Seattle Mist holds potential to set higher standards for quality indoor female football

Although the last few months have been difficult for indoor female football, the Seattle Mist continue to serve as a shining beacon. Despite the controversy surrounding Nikki Johnson no longer being a member of the Las Vegas Sin and the collapse of the ill-fated Women’s Indoor Football League, the Mist have solidified Seattle’s standing as one of the great football cities in America.

Similar to the NFL’s Seahawks, the Mist have a remarkable loyal fan base and acknowledge it every chance they have. The last year has brought several milestones for the proud franchise. From an undefeated regular season in 2013 to the powerful performance of Stevi Schnoor in their second consecutive Pacific Cup victory, the future holds great promise for even better performances.

Image obtained from: https://www.facebook.com/SeattleMist

Image obtained from: https://www.facebook.com/SeattleMist

Currently, the league they belong to is enduring a degree of turbulence. From issues including compensation, turnover and two franchises not competing this season, the Mist remain a figure of stability amidst difficult times. Should the league fold or cease operations in 2015, it may be worthwhile for the Mist to consider a change. As one of the most popular female football franchises (indoor or outdoor) in the United States, the Mist could help set a new standard, while helping the sport maintain its growth.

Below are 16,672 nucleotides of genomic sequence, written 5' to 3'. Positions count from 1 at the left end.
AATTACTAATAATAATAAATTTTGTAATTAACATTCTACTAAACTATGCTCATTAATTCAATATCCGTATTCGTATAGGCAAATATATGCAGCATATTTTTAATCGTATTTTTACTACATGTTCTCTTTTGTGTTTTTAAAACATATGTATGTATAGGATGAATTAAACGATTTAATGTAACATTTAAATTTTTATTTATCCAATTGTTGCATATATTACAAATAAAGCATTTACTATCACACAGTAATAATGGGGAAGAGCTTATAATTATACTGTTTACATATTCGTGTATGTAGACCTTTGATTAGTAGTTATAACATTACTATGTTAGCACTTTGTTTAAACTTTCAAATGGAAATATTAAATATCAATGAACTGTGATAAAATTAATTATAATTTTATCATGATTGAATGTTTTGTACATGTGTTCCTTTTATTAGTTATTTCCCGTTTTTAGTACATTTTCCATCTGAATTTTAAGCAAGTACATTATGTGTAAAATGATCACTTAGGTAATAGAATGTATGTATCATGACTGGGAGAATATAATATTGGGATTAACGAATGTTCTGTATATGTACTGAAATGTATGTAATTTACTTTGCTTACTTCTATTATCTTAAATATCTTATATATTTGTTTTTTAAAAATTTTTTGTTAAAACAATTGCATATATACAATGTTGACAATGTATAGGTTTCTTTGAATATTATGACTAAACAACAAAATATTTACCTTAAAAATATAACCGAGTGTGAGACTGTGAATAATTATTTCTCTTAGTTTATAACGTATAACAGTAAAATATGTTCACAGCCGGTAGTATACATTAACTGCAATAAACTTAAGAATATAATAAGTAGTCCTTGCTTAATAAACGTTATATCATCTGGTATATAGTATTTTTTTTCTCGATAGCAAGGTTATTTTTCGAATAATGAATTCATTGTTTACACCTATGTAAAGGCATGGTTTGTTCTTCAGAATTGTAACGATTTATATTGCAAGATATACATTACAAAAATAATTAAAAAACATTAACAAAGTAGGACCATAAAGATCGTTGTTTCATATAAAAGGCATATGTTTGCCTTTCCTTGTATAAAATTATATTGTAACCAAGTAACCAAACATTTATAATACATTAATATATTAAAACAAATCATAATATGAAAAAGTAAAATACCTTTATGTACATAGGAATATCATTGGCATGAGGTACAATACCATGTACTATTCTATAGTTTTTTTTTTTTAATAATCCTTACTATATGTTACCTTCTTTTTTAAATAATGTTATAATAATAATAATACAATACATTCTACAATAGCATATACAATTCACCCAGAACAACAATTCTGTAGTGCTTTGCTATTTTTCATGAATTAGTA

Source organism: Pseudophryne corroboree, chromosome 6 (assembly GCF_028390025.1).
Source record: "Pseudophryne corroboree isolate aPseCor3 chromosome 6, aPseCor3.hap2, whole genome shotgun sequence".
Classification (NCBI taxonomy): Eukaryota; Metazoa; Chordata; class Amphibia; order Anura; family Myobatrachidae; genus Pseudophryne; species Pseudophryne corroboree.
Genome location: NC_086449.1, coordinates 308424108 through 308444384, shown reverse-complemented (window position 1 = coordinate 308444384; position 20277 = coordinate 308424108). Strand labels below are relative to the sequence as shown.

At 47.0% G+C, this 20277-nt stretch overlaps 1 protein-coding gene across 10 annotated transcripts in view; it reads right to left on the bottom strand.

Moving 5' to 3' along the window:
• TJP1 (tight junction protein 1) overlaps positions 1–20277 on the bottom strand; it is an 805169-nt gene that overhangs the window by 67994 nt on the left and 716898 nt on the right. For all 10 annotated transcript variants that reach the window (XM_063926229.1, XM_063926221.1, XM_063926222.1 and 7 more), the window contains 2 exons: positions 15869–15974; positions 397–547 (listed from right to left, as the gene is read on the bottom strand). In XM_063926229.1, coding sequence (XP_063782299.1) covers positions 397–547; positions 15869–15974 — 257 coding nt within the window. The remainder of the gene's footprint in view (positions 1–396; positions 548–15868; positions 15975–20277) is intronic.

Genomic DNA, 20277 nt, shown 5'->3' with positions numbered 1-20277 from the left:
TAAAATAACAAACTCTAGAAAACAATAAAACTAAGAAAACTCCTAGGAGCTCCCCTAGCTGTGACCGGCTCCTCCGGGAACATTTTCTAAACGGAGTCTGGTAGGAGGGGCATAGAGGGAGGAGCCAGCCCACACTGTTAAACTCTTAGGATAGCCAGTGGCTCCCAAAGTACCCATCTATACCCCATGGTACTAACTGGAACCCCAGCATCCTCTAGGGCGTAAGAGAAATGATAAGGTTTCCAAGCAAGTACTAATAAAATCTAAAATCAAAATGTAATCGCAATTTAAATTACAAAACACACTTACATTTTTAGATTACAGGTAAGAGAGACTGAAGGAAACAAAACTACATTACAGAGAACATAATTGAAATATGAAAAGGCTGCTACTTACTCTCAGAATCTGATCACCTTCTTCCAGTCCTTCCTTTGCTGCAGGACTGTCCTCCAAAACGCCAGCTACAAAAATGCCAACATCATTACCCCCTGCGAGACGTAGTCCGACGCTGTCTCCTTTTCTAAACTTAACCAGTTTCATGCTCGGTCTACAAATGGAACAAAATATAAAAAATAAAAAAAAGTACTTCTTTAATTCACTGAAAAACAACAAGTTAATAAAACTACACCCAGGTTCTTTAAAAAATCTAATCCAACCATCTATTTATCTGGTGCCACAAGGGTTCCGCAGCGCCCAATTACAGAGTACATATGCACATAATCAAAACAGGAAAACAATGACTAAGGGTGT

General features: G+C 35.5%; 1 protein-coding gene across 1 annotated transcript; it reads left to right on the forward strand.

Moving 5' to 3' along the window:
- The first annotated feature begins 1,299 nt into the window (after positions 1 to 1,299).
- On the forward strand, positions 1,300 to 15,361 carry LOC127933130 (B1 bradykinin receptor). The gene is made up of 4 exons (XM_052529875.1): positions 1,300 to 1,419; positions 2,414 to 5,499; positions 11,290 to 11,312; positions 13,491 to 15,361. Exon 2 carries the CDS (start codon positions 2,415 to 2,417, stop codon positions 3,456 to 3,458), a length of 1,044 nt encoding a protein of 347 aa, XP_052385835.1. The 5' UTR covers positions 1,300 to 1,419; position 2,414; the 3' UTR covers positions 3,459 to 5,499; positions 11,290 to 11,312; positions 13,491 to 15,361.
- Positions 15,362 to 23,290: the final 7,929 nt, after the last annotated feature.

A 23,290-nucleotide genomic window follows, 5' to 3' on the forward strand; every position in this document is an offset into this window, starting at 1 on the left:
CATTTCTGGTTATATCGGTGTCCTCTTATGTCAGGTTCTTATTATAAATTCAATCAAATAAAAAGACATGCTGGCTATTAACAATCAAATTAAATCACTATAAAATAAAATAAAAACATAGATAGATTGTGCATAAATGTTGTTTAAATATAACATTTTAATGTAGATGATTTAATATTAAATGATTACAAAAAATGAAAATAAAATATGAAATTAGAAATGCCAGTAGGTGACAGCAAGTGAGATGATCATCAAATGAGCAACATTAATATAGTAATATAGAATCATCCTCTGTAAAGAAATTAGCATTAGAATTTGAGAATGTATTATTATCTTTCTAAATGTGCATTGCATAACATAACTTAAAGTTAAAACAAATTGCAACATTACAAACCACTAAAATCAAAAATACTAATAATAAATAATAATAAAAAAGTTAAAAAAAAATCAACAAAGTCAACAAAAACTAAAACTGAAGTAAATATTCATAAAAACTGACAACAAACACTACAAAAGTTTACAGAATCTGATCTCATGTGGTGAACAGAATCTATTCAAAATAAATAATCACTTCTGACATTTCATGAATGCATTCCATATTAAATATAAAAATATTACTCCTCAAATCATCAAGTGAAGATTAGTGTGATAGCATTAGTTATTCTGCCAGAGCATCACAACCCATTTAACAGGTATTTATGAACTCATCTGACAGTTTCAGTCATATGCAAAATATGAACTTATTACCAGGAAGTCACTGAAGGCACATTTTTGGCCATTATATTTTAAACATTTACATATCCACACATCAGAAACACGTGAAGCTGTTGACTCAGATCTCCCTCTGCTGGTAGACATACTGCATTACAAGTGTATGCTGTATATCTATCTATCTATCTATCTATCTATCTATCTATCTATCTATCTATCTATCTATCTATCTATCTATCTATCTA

The concept of the Mist helping to form a new player-owned league would not only bring innovation to the sport, but help the franchise and the players have better control of the game. Of note, the National Lacrosse League is a player-owned enterprise and has existed since the 1990s.

With the popularity of indoor female football in many areas of the Pacific and Southwest United States (along with several areas in Western Canada), a player-run league could definitely have legs. Each team could have a player representative to assist with administrative issues such as by-laws, schedules, financial management and obtaining health insurance.

In addition, such a league could borrow from other female football leagues in having rotation at the executive levels. The Maritime Women’s Football League in Atlantic Canada holds annual elections for its executive positions. Of note, those positions are held by the players themselves.

Although the focus for the Mist is to emulate the Seahawks and field a team that can win its respective league championship, a player-owned league is merely food for thought. Such a strong organization deserves to continue to thrive in another environment, should the current one no longer be sustainable. Its loyal fan base would certainly appreciate it.

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